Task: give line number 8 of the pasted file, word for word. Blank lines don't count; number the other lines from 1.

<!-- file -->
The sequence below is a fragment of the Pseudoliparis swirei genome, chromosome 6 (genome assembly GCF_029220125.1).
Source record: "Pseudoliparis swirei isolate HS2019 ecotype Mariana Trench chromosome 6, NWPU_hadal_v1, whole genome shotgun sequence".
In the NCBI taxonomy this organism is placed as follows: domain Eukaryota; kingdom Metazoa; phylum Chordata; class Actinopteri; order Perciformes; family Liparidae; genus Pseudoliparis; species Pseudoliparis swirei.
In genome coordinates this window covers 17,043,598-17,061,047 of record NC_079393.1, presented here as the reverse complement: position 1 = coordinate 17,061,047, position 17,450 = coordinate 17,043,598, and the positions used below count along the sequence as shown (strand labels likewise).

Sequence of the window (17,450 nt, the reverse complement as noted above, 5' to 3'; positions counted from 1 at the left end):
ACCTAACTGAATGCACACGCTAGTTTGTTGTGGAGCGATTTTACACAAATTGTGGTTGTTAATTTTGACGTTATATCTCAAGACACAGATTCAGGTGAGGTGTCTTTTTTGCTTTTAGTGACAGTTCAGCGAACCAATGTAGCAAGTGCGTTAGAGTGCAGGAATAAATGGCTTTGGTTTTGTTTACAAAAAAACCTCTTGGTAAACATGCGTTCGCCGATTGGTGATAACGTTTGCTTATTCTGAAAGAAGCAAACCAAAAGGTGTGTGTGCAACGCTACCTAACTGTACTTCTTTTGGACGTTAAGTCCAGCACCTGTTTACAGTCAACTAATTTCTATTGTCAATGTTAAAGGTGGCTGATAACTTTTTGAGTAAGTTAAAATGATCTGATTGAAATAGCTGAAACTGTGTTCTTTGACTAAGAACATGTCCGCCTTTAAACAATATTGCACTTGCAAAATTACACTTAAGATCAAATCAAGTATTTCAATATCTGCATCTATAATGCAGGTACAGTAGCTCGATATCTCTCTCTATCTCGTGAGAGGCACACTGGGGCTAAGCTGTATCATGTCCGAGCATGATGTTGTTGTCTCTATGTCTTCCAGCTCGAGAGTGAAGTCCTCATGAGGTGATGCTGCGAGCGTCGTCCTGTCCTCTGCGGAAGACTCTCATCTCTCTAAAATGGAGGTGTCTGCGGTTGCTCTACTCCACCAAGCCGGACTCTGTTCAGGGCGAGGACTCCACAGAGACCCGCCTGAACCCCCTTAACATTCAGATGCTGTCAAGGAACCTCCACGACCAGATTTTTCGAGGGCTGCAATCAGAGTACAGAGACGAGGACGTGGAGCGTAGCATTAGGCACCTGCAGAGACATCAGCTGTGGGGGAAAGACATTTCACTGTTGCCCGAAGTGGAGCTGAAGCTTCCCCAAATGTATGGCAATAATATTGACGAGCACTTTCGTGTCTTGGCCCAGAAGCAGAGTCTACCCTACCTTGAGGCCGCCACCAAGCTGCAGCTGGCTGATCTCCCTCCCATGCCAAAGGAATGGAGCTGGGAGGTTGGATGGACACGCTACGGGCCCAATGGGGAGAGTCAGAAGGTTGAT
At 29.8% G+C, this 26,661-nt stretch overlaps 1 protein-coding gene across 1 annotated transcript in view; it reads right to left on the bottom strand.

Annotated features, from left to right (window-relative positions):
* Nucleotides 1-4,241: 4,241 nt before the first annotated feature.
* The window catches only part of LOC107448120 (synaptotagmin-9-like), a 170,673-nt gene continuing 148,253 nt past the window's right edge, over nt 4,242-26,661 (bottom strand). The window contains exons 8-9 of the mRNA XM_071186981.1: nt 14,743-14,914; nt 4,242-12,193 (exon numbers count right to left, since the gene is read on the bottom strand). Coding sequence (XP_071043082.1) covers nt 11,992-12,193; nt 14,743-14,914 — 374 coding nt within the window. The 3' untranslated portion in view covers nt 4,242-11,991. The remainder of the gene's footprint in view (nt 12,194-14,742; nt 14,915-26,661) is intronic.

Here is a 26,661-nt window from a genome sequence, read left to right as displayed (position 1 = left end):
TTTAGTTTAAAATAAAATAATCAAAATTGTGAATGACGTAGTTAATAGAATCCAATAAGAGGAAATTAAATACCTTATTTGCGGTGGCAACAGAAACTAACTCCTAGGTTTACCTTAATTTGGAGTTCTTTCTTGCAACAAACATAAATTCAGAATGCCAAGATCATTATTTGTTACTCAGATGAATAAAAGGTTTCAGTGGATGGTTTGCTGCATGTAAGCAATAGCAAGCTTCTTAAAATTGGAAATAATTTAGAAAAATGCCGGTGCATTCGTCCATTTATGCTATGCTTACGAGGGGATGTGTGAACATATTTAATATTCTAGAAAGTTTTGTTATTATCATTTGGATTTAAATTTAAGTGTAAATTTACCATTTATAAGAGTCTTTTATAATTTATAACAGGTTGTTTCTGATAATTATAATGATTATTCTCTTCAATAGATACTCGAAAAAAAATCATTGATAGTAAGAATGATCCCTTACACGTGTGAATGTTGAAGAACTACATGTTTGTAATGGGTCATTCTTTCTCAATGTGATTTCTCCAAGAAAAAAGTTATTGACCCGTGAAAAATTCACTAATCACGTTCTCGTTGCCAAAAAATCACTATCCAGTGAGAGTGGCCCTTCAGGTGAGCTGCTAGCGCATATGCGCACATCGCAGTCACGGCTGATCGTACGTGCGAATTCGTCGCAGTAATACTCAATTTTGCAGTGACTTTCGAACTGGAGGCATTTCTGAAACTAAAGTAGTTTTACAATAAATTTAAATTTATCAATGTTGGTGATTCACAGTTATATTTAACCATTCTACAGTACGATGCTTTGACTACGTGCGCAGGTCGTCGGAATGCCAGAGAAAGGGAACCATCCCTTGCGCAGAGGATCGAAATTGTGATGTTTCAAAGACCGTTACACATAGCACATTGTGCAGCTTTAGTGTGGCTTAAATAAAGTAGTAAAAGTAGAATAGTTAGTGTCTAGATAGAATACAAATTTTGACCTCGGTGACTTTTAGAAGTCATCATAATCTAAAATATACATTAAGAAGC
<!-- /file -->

Annotated features, from left to right (window-relative positions):